Without a camera, I may never have tracked the flowering time of Nerine bowdenii. It is a species and we have valued it for being the last of the season to flower without being too excited by it. But a MONTH at least in full bloom through autumnal storms and wind – that is an astoundingly long time for a bulb that only puts up one flower head, as opposed to successional flowering down the stem. We are now thinking we will use it more widely beneath deciduous trees where we had been relying on belladonnas. The latter flowers early in autumn when the leaves are still on the trees and the blooms don’t last anywhere near as long. Fortunately, N. bowdenii multiplies up extremely well and is probably the easiest of the nerines we grow.
I have been cleaning out the azaleas. Oh how easily those words trip off the tongue but I tell you, doing the first of two blocks is probably 20 or 30 hours work. It must be a sign of the leisured pace of my life at the moment that I can spend that amount of time on one task. Years ago, we limbed up these tiny leaved Kurumes to make the most of their interesting form and to enable us to look through them. Sculpting them, we call it. It is more common to clip and mound them, keeping them much lower to the ground. These ones are planted on the margins of our enormous rimu trees and they catch a fair amount of litter falling from above. They also shoot from the base and we try and rub off those new shoots before they get large. But once every five or ten years, a major clean out of the dead wood and the canopy makes a major difference. It just takes time. A lot of time. I am reminded of something we once heard Christopher Lloyd say (it must have been on the telly because I can’t find it in print): “People are always looking for low maintenance and easy care gardens. Personally I am of the view that if you love what you are doing, higher maintenance is more interesting.”
On the home harvest front, we are now experimenting with homemade juices. Not using the mechanised juicing machine that we inherited from our daughter when she left to live overseas. She assured us it made good carrot juice but we have not had a surplus of carrots yet. Mostly I use it for grape juice or melon juice. It takes a prodigious quantity of fruit for a pretty small liquid yield but then so do the fresh squeezed orange juices we often make – 5 or sometimes 6 fruit per glass. No, it was the surplus of passionfruit and upcoming tamarillos that were worrying me and I didn’t want a juicing system that ground up the seeds. Mark scooped a bucket of passionfruit out. The quantity immediately reduced to medium sized basin. I added some water and brought it to the boil with a little sweetener because the fruit was rather too tart. Do not laugh. It was only because I had agave nectar in the cupboard (bought when I was test cooking a recipe book sent for review) that I used it as a sugar substitute. I simmered the fruit for a short while before straining it off. The original bucket of fruit yielded just a litre of juice. Liquid gold. We will savour it, diluting it 50% with soda water in lieu of our weekday homeopathic gins.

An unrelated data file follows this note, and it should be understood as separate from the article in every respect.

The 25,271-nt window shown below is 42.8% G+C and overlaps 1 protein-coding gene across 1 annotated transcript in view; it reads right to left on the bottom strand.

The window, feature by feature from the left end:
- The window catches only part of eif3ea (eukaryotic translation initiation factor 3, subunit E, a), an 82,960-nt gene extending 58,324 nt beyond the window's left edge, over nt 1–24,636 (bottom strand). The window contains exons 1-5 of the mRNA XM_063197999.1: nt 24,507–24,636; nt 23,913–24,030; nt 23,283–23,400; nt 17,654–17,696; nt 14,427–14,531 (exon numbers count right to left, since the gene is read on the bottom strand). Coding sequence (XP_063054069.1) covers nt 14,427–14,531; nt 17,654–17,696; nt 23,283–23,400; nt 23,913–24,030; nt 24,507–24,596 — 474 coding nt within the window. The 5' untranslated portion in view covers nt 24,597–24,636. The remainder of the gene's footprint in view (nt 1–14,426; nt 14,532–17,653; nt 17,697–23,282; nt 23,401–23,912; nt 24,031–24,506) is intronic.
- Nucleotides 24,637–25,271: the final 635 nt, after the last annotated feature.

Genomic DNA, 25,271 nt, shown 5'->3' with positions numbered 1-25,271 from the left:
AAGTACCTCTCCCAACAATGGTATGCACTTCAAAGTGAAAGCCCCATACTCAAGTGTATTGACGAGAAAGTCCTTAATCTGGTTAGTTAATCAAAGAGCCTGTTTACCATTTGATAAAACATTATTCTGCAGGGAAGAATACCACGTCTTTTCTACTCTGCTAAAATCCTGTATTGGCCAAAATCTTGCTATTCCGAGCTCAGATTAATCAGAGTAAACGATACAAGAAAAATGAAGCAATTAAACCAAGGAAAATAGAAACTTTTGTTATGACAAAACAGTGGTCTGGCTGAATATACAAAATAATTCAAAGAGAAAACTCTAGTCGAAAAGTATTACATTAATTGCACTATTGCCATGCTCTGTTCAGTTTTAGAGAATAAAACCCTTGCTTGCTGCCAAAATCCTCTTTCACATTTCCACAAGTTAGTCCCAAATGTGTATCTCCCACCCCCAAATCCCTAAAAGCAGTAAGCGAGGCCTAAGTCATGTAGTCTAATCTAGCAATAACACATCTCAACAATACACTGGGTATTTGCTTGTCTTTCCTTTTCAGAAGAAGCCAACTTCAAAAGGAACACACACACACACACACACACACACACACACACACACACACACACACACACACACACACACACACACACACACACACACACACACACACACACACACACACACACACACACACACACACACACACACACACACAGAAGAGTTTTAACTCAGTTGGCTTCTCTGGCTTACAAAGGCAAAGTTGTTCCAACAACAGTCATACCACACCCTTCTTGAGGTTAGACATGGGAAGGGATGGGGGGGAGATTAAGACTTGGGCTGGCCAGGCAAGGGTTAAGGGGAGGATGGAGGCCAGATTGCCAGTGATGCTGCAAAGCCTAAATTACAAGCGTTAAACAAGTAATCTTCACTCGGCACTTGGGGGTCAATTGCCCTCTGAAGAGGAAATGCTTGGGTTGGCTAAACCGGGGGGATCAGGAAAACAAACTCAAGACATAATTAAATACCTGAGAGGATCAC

What, you may ask, is a homeopathic gin? Here, it is lime and soda served in a nice glass which holds the memory of gin. When we decided, in a burst of wholesome living, to manage alcohol consumption by not drinking from Monday to Thursday, we realised that it was in part the ritual of sitting down together with a drink before dinner that we enjoyed. Hence the homeopathic gins. The logical extension of wholesome living seems to be the shunning of synthetic lime juice in plastic bottles, replacing it with our own fruit juices. Virtue expires on Friday evenings, I admit.
Mark has been busy in his vegetable gardens. He has now resorted to covering all the brassicas and leafy greens as well as all seedlings, in order to protect the crops from birds. He blames the cute resident quail for attacking the Brussel sprouts but there are plenty of candidates. It may just be that the quail, being predominantly ground birds, are the most visible. The strawberries are planted for spring and the garlic is already above ground.
Finally, if any reader can give us the name of this enormous perennial, we would be most appreciative. It is of similar stature to a tree dahlia – about 4m x 4m – so taking up a lot of space. Currently it is smothered in white daisies and has survived a frost but cold weather can cut it to ground. It is very late in the season for what is presumably an autumn flowering perennial. We will enjoy while we can, but we would like somebody to remind us of its name.
Postscript: That didn’t take long. A reader has identified this as Montanoa bipinnatifida which I see is commonly known as the Mexican tree daisy, a member of the asteraceae family. No wonder we were struggling to come up with a name – I don’t think either of us have ever heard it before. And it is not a perennial but a shrub. It must be that ours gets cut back so often by the winter chill that it resembles a huge perennial rather than a shrub.